Christopher Chope, Conservative MP for Christchurch, introduced the second reading of the Drugs (Roadside Testing) Bill, a Private Members' Bill, on Friday 10 June
Broadly, the Bill would make provision for roadside resting for illegal drugs.
The Bill was withdrawn by Christopher Chope after the debate and will make no further progress.
Watch and read the views expressed by MPs and the response by the Parliamentary Under-Secretary of State for the Home Department, James Brokenshire, on Parliament TV and in Commons Hansard.
Private Members' Bills
Private Members' Bills are Public Bills introduced by MPs and Members of the Lords who aren't government ministers. As with other Public Bills their purpose is to change the law as it applies to the general population.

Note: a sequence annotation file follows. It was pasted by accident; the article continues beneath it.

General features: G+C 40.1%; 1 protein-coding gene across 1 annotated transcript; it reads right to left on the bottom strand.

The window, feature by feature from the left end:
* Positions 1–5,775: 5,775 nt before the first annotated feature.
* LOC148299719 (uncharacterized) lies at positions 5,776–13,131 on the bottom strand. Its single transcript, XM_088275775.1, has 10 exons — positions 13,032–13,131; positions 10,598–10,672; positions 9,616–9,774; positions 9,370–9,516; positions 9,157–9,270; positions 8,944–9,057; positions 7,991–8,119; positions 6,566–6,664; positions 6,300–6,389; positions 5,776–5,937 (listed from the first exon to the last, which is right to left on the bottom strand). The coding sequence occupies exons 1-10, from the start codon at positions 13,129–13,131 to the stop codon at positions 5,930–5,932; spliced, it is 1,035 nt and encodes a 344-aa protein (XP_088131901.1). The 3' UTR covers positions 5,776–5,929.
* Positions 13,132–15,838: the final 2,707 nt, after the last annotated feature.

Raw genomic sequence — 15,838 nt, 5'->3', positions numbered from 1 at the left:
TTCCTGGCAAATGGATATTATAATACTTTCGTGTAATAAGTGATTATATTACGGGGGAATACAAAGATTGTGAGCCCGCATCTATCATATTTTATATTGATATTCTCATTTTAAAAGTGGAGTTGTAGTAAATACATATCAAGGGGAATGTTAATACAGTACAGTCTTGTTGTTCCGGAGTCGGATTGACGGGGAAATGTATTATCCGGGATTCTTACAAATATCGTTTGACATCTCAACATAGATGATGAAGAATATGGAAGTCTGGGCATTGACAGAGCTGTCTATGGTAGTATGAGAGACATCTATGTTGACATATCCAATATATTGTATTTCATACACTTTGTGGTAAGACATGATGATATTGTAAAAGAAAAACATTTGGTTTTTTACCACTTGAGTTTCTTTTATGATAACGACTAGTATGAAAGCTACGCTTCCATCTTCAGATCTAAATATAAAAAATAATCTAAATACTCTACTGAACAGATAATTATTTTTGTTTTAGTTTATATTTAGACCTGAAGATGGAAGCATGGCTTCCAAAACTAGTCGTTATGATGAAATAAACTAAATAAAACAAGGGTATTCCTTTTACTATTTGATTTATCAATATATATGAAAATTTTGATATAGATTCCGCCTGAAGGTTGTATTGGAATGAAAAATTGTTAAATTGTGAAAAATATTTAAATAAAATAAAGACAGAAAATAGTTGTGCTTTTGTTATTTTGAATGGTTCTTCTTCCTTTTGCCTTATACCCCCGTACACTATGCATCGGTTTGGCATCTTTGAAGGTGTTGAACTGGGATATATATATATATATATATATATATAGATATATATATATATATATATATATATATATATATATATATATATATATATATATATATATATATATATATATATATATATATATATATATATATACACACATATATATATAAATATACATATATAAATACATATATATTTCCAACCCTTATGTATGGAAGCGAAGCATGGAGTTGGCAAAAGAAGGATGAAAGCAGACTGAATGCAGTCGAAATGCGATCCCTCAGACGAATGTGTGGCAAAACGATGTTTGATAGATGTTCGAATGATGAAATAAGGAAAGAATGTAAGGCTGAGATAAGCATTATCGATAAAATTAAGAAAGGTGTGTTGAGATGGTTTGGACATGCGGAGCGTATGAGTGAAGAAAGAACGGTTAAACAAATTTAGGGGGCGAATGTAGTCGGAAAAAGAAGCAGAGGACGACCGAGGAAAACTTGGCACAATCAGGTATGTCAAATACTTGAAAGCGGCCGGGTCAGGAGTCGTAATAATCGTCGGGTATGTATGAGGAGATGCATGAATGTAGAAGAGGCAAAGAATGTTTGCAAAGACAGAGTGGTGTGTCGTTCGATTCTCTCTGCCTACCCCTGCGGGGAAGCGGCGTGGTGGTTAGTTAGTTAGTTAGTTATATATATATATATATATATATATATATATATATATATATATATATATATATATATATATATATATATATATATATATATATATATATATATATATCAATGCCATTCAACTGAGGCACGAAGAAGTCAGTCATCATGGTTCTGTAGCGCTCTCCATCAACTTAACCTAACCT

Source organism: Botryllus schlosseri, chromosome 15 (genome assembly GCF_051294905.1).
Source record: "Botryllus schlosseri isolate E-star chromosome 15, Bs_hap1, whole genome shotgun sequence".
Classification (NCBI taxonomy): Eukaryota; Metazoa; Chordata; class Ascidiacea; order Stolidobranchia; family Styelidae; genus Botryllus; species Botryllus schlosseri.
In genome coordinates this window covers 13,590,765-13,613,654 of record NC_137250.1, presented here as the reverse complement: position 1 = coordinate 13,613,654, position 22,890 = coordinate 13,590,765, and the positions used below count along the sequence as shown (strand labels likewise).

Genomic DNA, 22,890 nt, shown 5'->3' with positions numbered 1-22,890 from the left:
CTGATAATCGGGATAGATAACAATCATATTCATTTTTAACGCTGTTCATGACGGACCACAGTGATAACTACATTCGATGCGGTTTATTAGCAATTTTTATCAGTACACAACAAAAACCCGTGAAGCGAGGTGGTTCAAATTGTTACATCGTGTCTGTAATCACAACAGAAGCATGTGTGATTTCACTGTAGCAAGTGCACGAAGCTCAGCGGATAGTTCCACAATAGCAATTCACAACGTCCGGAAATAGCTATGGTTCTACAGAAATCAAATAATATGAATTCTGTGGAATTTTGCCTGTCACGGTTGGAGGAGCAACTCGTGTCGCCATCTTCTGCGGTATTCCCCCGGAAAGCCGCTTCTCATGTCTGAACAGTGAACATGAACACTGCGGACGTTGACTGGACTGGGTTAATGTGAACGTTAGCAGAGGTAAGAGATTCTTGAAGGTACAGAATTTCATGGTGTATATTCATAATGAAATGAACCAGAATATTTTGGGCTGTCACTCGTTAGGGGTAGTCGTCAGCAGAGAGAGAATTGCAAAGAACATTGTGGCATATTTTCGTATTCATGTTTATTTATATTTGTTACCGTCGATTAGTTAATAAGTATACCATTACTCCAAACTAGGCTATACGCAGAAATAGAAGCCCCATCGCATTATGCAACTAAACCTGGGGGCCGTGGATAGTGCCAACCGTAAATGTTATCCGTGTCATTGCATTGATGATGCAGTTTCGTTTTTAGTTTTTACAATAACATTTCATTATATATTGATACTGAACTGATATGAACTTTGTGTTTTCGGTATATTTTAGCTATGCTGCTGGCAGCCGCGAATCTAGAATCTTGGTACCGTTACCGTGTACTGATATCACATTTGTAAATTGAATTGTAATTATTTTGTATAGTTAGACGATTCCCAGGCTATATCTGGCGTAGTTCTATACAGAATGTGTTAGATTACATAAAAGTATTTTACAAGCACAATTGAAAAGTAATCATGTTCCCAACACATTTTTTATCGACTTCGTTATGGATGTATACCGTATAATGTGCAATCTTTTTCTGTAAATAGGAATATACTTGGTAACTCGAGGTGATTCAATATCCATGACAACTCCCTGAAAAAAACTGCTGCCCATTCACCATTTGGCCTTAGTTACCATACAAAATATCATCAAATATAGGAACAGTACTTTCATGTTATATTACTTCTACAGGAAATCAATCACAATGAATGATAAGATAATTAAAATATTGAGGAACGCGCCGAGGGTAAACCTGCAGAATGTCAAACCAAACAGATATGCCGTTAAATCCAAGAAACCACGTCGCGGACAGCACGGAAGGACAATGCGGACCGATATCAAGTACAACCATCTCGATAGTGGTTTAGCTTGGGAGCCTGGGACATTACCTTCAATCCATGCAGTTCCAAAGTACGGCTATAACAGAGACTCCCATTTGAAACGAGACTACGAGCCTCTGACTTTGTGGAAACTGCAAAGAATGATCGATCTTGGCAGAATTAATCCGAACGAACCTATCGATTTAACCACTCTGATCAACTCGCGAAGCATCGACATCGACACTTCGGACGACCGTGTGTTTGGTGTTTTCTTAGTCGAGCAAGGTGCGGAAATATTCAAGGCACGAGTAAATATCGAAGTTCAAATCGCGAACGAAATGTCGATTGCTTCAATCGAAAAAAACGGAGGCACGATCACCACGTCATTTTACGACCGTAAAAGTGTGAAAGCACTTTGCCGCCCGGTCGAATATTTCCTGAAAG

Second reading is the first opportunity for MPs to debate the main principles of the Bill. It usually takes place no sooner than two weekends after first reading.
What happens at second reading?
The Government minister, spokesperson or MP responsible for the Bill opens the second reading debate. The official Opposition spokesperson responds with their views on the Bill.
The debate continues with other Opposition parties and backbench MPs giving their opinions. At the end of the debate, the Commons decides whether the Bill should be given its second reading by voting, meaning it can proceed to the next stage.
What happens after second reading?
The Bill proceeds to committee stage and will be considered in a Public Bill Committee. Each clause (part) and any amendments (proposals for change) to the Bill may be debated.